Diamond spin-photon-based quantum computer
The joint project “SPINNING” (diamond spin-photon-based quantum computer) aims to develop the demonstrator of a quantum processor “made in Germany” as well as the peripherals needed to connect the processor to classical computer systems. The quantum processor is based on so-called spin qubits in synthetic diamond. Compared to today’s quantum computers, the planned hardware features longer operation times and smaller error rates as well as low cooling requirements. The quantum processor will initially be able to compute with 10, and subsequently with 100 qubits and more, and would thus be able to predict the products of complex quantum chemical reactions.
“SPINNING” uses the entire economic and scientific know-how of six universities, two non-profit research institutions, five industrial companies (SMEs and spin-offs), and fourteen associated partners (ten of them are companies). All participants are highly active in the field of pre-competitive hardware, firmware, and software development.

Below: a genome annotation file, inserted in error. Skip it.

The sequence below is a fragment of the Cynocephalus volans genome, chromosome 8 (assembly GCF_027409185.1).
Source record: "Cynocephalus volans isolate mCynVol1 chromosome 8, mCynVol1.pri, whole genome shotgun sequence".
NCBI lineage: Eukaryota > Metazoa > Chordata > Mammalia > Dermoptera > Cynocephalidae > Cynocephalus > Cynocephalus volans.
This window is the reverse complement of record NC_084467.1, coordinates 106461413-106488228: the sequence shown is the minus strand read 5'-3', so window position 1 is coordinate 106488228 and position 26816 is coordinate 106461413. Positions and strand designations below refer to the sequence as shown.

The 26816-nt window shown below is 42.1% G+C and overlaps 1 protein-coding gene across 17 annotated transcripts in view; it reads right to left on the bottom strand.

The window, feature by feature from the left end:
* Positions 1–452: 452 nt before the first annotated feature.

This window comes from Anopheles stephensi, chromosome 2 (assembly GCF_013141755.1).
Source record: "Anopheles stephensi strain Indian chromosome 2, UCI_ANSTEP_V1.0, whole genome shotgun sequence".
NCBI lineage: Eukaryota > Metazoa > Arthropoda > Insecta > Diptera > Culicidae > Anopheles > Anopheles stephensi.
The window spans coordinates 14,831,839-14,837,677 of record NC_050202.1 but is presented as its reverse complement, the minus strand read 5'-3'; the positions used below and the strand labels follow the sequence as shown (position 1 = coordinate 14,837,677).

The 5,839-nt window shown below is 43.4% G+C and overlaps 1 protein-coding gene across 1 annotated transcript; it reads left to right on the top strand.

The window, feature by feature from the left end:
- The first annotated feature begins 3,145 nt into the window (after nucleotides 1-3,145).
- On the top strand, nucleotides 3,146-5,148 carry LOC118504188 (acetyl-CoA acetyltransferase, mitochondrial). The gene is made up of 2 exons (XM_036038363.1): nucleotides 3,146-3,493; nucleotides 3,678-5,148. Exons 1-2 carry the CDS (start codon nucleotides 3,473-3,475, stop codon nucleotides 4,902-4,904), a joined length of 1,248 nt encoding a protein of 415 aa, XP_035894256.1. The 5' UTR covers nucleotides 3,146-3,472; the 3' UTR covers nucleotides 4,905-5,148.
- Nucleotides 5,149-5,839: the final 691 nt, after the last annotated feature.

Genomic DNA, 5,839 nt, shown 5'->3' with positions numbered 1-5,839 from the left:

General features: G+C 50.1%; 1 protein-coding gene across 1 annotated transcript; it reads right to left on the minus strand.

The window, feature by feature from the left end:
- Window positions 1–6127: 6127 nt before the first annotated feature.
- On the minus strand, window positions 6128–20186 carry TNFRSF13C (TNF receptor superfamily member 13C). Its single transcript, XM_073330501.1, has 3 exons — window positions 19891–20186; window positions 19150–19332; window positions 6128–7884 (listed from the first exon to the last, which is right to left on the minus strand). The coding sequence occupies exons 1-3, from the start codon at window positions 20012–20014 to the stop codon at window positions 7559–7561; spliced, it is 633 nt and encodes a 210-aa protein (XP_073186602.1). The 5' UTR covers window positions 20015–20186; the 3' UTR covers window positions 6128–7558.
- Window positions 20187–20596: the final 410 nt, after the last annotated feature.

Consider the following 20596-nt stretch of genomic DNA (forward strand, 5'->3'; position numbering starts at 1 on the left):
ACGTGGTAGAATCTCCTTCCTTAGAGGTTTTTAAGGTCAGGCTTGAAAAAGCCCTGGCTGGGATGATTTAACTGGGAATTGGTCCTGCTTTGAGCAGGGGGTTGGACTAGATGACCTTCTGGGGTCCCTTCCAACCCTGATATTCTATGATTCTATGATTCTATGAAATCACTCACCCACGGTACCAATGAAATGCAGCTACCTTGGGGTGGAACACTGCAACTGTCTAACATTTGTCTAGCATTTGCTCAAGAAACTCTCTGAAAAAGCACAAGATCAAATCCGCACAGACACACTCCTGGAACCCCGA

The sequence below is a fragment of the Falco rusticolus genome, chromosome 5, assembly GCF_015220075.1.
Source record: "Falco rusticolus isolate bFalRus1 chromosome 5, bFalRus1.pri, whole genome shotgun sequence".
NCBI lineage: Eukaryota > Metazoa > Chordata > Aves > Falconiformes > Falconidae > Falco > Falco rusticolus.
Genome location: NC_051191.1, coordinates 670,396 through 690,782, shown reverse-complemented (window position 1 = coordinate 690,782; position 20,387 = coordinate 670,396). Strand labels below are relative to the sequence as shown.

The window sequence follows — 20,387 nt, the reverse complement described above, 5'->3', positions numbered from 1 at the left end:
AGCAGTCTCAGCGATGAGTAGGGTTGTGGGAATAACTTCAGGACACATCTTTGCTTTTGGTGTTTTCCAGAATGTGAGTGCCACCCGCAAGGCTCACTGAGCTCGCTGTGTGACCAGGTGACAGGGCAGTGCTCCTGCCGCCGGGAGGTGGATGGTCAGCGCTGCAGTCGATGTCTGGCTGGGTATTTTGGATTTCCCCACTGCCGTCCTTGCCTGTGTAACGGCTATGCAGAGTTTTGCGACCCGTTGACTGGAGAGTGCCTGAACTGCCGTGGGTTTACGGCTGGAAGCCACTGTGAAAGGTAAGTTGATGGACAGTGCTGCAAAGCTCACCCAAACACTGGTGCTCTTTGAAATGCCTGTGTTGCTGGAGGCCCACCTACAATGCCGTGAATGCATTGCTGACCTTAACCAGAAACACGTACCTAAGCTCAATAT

The project partners of “SPINNING” are working on a design that features unprecedented connectivity and flexible configurations. In addition, the quantum processor is able to operate with low cooling requirements and thus may be implemented in close proximity to classical computer systems.
Local registers consisting of five qubits are realized by coupling spins to photonic resonators, allowing coherence times of minutes while maintaining high connectivity within each register. These registers are connected optically to form a quantum processor, thus enabling a universal quantum computer with fully programmable connectivity of the registers. In this way, 2-qubit gates can be implemented both locally, within a register, and globally, between two registers. Using this architecture, the researchers combine three key advantages of a solid-state spin-photon system: excellent quantum control, ultra-long coherence time, and strong spin-photon coupling.